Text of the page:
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Ascent of Comanche Peak on 2002-11-11

Climber: Scott Surgent

Others in Party:Bob Martin
Date:Monday, November 11, 2002
Ascent Type:Successful Summit Attained
Peak:Comanche Peak
    Location:USA-Texas
    Elevation:1230 ft / 374 m

Ascent Trip Report

Bob and I drove north into Hood County to visit the first and only actual "mountain" of our trip. Comanche Peak is, like most other hills in central Texas, an eroding limestone bluff topped by a sturdy caprock. From FM-51, it is readily visible and not too far southwest of the county seat, Granbury.

Access to the peak is via County Road 211, marked as Peak Road from FM-51. We headed south about two miles, following the road as it made brief bends left and right, to an obvious main right turn, at which time we parked. Comanche Peak was immediately to the south and east. A mansion is currently being built right at the base of the mesa so it's hard to say what access will be like in the future. We squeezed through a metal fence (no restrictive signs anywhere) and walked an old road track that gained about 200 feet to the top of the mesa.

Once on top, we walked south toward an obvious rise, following a road not shown on the map. After about 10 minutes we could see the two witness posts and a cement pillar signifying the Comanche benchmark placed there by the USGS. The benchmark is listed at 1,230 feet, while two other contours of 1,220 feet are nearby. Bob sighted with his level and showed conclusively we were highest where we stood. The top is a pleasant field of grass with occasional trees. The views down across the countryside were nice.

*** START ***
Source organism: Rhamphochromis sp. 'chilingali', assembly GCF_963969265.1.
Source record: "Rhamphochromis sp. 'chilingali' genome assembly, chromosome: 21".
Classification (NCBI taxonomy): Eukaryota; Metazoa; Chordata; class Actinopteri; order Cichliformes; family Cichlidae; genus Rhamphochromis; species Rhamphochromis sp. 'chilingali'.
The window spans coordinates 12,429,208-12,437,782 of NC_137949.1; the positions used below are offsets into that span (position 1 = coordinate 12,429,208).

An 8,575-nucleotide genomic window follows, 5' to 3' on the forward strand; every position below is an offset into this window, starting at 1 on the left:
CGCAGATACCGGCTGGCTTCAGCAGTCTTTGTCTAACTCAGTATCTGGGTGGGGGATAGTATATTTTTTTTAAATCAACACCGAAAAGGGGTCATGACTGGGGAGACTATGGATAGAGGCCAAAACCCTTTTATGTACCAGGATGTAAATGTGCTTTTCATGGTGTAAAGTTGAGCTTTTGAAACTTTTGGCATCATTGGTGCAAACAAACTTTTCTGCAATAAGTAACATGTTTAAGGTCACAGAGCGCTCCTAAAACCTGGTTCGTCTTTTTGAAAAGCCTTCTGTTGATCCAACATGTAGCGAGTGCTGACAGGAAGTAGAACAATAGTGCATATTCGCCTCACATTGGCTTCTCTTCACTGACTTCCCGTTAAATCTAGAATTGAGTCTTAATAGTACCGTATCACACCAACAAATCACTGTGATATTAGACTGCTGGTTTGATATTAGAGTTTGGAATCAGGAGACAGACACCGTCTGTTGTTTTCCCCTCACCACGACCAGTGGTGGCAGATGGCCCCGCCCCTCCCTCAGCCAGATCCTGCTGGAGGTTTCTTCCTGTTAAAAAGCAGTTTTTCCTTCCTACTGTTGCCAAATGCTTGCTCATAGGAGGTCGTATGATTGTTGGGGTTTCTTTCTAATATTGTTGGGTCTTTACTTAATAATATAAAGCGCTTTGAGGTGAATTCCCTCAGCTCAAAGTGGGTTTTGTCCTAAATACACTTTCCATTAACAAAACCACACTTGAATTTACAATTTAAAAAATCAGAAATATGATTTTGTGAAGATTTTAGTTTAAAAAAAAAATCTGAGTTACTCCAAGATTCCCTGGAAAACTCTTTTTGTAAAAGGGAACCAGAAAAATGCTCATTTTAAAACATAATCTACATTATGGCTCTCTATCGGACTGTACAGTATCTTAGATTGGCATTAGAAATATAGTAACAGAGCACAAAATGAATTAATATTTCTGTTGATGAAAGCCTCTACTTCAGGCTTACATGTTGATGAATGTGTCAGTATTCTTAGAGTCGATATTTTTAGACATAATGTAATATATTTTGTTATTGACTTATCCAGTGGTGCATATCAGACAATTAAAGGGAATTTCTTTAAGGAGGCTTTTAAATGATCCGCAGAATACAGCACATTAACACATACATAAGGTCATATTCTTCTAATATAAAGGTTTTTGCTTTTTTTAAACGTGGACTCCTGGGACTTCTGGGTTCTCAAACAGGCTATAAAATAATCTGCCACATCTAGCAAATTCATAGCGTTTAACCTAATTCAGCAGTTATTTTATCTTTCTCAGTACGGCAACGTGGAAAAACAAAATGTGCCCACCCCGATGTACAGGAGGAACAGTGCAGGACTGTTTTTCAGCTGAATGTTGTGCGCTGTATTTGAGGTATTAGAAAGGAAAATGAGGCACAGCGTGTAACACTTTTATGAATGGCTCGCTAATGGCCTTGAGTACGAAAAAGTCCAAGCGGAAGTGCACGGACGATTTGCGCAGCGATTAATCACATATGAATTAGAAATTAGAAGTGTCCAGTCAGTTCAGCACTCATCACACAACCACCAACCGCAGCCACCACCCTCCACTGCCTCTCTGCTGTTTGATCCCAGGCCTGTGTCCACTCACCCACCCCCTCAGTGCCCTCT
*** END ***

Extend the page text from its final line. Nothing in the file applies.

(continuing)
After a brief visit, we started the walk down, arriving back to our vehicles after a total of 45 minutes on the hike, and a shade over a mile round trip. We checked out the construction of the house. From here we made a short trip east to gain the Johnson County highpoints.
Summary Total Data
    Total Elevation Gain:200 ft / 60 m
    Round-Trip Distance:1.5 mi / 2.4 km
    Trailhead:1030 ft / 313 m
    Route Conditions:
Road Hike, Open Country



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